The school's not really the most innovative in what it teaches; for example, the older kids do get homework, even though the recent science says that homework doesn't improve outcomes for preschool and elementary kids, and some of the material can be older and not super socially conscious (e.g. ''indian'' instead of ''native american'', etc.)
I hope that helps; I know how stressful finding a preschool can be. Anon
Re: Recently moved and no space in preschool!
Have you looked at The Nomura Preschool/Pacific Academy in Richmond Annex? We sent our daughter there and were very happy with the school. They always seem to have openings at the school and they frequently hold Open House events on the weekends so you can check it out. We were also very happy with the other families that attended, and found that we're still close friends with 4-5 families. Good Luck. Mom of a 5th-grader and former Nomura School attendee
Input on Nomura Pre-School in Richmond
I am new to the East Bay and interested in hearing input from current or past parents of pre-schoolers for Nomura pre-school. I am new to the area and heard good things about Nomura pre-school but have only heard negative things about the city of Richmond. I am looking for a pre-school that teaches/incorporates spanish, has a nurturing environment but also provides structure and prepares child for kindergarten. I welcome any additional pre-school recommendations as well. Thanks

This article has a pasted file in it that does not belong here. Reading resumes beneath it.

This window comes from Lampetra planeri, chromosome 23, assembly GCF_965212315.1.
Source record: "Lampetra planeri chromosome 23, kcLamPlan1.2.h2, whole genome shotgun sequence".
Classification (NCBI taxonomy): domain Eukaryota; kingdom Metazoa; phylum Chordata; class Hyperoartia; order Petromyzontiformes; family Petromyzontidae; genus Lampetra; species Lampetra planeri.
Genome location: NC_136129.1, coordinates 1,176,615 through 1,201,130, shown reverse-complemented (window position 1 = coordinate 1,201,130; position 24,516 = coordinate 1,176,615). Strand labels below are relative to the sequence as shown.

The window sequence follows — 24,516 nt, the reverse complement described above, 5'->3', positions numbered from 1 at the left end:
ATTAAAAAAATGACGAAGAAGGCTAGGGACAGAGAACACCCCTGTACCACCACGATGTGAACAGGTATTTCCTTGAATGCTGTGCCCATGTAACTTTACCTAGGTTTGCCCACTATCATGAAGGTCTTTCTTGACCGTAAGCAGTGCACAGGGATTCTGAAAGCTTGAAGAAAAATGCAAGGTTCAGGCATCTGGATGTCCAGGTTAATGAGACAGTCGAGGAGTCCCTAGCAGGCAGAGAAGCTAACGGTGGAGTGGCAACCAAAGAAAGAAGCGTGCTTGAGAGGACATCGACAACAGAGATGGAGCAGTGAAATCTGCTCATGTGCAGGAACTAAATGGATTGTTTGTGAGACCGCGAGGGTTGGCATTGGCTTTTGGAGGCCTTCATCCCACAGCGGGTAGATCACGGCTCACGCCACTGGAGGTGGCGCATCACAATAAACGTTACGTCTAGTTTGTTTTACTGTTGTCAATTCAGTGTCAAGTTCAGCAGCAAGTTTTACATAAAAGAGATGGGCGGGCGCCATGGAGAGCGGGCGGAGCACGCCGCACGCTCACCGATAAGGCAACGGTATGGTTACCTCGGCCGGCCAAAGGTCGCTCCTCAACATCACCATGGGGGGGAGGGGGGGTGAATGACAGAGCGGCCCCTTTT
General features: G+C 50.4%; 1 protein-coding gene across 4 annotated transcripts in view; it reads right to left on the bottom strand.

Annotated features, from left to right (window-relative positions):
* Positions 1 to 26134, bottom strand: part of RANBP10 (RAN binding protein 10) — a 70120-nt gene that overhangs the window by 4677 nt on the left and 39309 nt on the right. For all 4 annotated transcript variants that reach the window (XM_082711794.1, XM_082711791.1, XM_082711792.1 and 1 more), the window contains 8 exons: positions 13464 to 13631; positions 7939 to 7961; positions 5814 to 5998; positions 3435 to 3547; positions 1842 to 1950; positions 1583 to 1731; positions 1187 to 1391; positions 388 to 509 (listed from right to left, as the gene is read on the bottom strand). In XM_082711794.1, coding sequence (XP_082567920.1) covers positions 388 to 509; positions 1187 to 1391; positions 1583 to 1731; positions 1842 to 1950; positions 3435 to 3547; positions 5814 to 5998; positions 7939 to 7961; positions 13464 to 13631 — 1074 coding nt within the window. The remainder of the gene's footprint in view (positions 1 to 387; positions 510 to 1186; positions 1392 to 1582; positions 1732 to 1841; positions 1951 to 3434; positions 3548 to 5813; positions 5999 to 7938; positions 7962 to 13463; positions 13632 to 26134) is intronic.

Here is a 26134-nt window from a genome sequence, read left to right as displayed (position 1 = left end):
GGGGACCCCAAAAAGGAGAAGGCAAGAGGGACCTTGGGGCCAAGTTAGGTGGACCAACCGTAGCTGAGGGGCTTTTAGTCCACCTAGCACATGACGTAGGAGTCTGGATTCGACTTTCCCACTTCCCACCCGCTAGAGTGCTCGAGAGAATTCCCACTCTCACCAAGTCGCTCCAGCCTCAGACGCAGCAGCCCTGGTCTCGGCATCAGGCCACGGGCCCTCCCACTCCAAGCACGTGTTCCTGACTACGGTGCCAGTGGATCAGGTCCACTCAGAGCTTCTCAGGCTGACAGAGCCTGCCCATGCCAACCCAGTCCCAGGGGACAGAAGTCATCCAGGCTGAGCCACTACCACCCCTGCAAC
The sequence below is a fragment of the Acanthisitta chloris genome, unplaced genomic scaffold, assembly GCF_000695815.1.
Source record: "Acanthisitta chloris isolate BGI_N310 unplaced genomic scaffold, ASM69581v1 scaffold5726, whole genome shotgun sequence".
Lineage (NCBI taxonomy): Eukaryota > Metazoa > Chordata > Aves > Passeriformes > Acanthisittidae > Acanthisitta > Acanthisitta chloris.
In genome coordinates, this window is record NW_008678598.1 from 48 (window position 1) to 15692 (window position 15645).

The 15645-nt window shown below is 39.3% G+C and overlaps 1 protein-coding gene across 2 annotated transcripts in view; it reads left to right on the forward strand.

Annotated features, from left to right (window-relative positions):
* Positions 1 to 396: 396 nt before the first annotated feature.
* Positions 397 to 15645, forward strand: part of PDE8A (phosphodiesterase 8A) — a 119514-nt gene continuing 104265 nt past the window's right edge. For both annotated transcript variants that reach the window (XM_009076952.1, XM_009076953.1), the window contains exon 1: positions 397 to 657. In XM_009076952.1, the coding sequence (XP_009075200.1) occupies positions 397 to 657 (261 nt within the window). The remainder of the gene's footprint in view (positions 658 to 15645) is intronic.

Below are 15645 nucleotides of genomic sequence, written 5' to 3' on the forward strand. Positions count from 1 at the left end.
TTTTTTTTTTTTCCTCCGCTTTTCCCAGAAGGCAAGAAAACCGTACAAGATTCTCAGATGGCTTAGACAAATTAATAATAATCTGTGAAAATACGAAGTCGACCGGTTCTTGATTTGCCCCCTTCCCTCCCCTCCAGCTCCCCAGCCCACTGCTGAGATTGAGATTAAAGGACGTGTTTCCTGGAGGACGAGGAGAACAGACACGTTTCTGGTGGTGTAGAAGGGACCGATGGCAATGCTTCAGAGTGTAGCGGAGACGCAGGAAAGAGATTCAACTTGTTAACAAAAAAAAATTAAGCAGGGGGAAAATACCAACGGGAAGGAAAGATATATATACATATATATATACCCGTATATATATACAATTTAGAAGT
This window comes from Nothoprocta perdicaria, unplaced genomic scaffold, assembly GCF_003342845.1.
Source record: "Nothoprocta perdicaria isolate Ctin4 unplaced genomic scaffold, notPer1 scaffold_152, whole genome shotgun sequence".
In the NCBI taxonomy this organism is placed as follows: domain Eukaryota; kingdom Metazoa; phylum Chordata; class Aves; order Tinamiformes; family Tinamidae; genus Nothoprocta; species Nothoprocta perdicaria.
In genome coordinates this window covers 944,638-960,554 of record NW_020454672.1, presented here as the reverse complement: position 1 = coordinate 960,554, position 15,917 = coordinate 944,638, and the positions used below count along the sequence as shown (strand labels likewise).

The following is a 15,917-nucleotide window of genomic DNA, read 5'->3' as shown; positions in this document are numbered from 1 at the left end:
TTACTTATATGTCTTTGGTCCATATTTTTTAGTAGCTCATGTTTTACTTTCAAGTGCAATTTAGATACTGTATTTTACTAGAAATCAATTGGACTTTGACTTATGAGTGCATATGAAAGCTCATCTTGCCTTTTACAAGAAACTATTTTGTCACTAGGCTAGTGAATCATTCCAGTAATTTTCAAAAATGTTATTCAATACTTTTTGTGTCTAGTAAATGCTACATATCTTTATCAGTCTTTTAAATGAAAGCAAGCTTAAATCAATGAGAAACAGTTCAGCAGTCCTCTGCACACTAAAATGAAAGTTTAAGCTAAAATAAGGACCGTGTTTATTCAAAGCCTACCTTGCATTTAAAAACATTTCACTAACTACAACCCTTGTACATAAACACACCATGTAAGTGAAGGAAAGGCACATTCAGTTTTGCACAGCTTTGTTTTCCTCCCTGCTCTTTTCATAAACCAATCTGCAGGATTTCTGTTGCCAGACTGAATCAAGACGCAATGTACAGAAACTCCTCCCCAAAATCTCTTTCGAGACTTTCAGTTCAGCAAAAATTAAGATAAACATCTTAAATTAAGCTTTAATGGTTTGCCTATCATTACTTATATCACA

We are a Nomura Preschool family & are VERY happy there. It is academically challenging, but the teachers are very loving and the community of families is very diverse & welcoming. In addition to the academics, they have a fantastic playground and offer several extracurricular activities such as soccer, karate, and gymnastics. My only worry about transitioning to kindergarten is that my child will be bored, after being in such a stimulating environment at Nomura. It's a great school. You won't find Spanish language teaching there, however, but they do teach the children Japanese. I don't have any worries about the neighborhood, or my child's safety there. Happy Nomura mom